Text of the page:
My First TV Appearance + The Merlin Response to the Haiti Earthquake

Yesterday I had my first TV appearance, on CNN. The footage was shot on Thursday, January 14th at Merlin (Medical Emergency Relief International) head office here in London. Richard Villar, the orthopaedic surgeon featured in the short video, is a very well-respected surgeon based in London who was also part of a Merlin team responding to the Pakistan earthquake of 2005.


He is already performing surgical operations in Haiti after helping determine needs for our medical response in the area. The larger medical team, which includes experienced surgeons, A&E; (aka ER) specialists, an anaesthetist, and nurses, arrived today in Haiti. 4800kg of cargo should arrive tomorrow for them to set up an operations theatre in a set of large tents. Getting all that stuff loaded onto the plane kept four of us in a cargo warehouse at Gatwick Airport until 4am yesterday! Then two of us were awake again at 630am to get the team to the airport for check-in, along with 31 bags to check in, filled with survival gear (tents, sleeping bags, ready meals, water filters, etc) and medical equipment.

The check-in process was surprisingly easy for 11 people with 31 bags to check in. The airline (a Thomas Cook charter flight, with ground operations contracted to Servisair) assigned a check-in staff member just for us, named Eric. Eric was friendly and efficient, so it took us only about 10 minutes to get all the passports processed, and another 10 to get the bags all tagged and down the conveyor belt. Not only that, but they sent a suited representative down to make sure everything was running smoothly for us, and he gave the team access to the Servisair lounge to relax before their long flight to the Dominican Republic and subsequent drive across the border to Haiti.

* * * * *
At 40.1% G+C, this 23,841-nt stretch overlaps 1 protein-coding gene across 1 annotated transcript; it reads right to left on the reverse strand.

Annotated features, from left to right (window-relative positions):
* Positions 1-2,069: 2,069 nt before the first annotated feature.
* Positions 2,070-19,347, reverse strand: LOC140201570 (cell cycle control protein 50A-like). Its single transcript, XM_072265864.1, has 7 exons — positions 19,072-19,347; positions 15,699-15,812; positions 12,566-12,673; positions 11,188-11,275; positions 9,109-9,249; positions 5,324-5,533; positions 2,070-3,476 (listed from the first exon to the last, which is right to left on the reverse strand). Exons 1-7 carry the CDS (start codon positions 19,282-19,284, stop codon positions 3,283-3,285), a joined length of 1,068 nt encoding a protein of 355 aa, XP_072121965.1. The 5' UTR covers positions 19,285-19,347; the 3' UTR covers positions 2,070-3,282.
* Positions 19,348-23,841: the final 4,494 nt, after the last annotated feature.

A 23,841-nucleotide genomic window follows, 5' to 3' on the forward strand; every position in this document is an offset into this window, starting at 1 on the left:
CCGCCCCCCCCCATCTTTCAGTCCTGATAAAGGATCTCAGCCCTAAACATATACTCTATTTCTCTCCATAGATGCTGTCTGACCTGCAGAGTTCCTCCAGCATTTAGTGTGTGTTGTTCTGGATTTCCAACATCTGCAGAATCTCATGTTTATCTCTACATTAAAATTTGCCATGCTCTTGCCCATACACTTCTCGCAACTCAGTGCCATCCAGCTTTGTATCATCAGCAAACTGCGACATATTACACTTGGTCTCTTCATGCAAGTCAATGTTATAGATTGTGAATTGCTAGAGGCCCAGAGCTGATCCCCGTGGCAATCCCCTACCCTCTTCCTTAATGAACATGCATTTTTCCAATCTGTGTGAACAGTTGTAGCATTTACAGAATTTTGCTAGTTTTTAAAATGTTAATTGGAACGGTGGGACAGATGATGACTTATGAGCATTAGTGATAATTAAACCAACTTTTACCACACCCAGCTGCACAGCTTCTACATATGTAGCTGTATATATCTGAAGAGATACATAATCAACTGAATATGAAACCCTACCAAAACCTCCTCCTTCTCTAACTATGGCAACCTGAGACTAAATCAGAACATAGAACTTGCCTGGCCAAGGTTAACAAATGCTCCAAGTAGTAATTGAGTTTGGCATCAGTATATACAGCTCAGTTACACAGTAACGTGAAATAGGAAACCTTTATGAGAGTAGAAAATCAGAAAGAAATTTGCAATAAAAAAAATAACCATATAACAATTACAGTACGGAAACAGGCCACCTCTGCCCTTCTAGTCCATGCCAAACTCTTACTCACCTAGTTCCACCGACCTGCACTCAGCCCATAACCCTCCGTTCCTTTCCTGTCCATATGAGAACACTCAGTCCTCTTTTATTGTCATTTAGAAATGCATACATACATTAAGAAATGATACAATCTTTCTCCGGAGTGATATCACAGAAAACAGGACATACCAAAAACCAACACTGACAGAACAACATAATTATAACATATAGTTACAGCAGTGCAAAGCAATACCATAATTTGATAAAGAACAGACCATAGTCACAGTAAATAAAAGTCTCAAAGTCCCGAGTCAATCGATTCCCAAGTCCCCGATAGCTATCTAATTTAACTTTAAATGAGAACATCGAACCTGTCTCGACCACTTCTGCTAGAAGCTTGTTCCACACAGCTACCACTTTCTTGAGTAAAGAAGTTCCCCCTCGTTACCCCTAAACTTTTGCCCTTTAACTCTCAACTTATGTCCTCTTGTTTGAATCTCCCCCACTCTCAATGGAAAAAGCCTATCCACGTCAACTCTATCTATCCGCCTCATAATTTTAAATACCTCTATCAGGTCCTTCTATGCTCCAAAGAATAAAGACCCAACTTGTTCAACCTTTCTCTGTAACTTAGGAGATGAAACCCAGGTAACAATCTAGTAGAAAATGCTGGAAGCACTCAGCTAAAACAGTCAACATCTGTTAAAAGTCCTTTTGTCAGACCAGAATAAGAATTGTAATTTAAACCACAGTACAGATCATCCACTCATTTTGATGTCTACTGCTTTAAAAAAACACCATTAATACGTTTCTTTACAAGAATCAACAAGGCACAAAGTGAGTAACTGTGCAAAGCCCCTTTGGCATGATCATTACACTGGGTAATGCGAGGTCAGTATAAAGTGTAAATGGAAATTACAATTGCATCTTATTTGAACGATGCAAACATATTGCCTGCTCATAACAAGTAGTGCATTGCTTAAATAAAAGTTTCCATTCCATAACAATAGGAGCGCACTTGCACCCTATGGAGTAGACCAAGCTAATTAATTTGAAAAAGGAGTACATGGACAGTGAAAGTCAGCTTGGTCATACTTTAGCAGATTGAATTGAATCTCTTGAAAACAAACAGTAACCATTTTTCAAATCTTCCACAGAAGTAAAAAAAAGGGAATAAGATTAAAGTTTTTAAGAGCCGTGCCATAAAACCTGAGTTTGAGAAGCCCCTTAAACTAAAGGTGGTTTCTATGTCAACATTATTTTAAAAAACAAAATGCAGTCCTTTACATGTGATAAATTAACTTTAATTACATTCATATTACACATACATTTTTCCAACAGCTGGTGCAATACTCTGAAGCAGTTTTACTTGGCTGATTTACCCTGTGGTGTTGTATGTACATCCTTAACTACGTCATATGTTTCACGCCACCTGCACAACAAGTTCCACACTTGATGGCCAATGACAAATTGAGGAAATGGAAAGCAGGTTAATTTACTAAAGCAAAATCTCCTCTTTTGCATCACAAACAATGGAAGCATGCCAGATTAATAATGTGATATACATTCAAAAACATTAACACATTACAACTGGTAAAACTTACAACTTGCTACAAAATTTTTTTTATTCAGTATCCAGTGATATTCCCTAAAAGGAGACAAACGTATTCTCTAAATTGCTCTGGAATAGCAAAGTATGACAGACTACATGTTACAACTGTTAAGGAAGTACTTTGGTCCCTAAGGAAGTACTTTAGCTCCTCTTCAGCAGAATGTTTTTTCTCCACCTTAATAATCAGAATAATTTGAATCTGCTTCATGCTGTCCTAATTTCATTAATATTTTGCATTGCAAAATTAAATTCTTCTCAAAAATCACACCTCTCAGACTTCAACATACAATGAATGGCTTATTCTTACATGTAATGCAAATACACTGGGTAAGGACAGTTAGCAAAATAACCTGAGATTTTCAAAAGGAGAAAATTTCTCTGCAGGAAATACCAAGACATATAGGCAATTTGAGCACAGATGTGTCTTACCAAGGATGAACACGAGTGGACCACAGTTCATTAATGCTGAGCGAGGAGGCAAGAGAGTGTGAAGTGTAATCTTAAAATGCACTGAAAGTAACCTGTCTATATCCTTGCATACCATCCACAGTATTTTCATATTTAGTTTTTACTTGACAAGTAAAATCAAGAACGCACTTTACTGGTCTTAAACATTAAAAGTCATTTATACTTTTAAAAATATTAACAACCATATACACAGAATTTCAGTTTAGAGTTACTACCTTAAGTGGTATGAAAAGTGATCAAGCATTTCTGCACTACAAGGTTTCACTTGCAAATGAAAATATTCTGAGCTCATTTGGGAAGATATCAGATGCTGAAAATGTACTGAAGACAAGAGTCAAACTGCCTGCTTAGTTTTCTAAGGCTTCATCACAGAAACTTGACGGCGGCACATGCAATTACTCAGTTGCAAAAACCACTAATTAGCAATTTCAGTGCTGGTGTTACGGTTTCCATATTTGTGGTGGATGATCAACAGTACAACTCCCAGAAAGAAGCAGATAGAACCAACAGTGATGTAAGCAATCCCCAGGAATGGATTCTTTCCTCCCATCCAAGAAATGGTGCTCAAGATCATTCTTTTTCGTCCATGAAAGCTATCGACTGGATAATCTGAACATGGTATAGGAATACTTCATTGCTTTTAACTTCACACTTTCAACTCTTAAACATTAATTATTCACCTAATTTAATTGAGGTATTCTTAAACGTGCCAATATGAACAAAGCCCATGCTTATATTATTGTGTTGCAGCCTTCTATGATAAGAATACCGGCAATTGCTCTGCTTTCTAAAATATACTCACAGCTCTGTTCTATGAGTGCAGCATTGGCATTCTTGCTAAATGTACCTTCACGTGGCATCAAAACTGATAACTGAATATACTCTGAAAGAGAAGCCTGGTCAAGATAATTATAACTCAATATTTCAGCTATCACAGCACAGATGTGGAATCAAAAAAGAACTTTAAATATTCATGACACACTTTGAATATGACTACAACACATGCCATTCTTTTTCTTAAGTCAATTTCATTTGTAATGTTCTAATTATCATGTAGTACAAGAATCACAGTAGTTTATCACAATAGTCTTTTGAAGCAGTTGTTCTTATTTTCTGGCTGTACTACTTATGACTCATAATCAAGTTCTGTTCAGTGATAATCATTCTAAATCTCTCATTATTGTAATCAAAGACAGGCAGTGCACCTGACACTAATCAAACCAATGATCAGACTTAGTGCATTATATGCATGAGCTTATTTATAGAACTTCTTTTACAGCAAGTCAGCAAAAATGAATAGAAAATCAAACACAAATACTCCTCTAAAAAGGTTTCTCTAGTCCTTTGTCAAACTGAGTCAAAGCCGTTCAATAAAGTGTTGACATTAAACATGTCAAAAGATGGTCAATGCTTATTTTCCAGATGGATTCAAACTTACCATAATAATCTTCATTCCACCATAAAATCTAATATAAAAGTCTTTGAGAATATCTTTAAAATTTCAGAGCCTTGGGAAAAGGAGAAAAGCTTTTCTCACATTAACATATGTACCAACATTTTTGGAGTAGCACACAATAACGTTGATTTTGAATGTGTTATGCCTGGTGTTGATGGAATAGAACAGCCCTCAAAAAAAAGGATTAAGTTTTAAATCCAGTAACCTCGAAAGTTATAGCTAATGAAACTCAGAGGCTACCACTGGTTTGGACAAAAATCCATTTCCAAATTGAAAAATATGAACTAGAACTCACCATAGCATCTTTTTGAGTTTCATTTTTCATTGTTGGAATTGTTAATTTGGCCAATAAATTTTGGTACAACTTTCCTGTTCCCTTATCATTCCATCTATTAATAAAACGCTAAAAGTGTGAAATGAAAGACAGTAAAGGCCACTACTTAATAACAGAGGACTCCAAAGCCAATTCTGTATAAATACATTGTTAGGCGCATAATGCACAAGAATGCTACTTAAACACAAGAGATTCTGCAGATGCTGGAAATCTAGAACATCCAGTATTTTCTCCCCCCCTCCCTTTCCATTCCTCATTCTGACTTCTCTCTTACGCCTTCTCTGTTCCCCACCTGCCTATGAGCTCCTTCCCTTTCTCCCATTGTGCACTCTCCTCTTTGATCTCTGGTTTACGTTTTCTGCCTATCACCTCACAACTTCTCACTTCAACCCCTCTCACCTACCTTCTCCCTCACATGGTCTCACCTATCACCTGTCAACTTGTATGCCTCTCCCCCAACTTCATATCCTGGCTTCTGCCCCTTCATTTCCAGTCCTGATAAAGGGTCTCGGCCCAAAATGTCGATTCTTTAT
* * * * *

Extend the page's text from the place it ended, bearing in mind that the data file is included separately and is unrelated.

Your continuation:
It’s amazing how generous some people, and some companies, can be when there is a need. Thomas Cook Airlines has been terrifically generous and helpful in coordinating staff travel and cargo transport for us down to the Dominican Republic, and multiple hospitals and medical equipment suppliers have donated or given us big discounts on much-needed medical supplies when we asked.

It’s certainly a very interesting, and extremely educational, experience to be involved in an emergency response like this one. When we start getting some stories back from our team in the field, I’ll probably post one or two of them up here. If you want to read about the team’s daily activities, including a bridge collapsing directly in front of them right before they crossed, click here.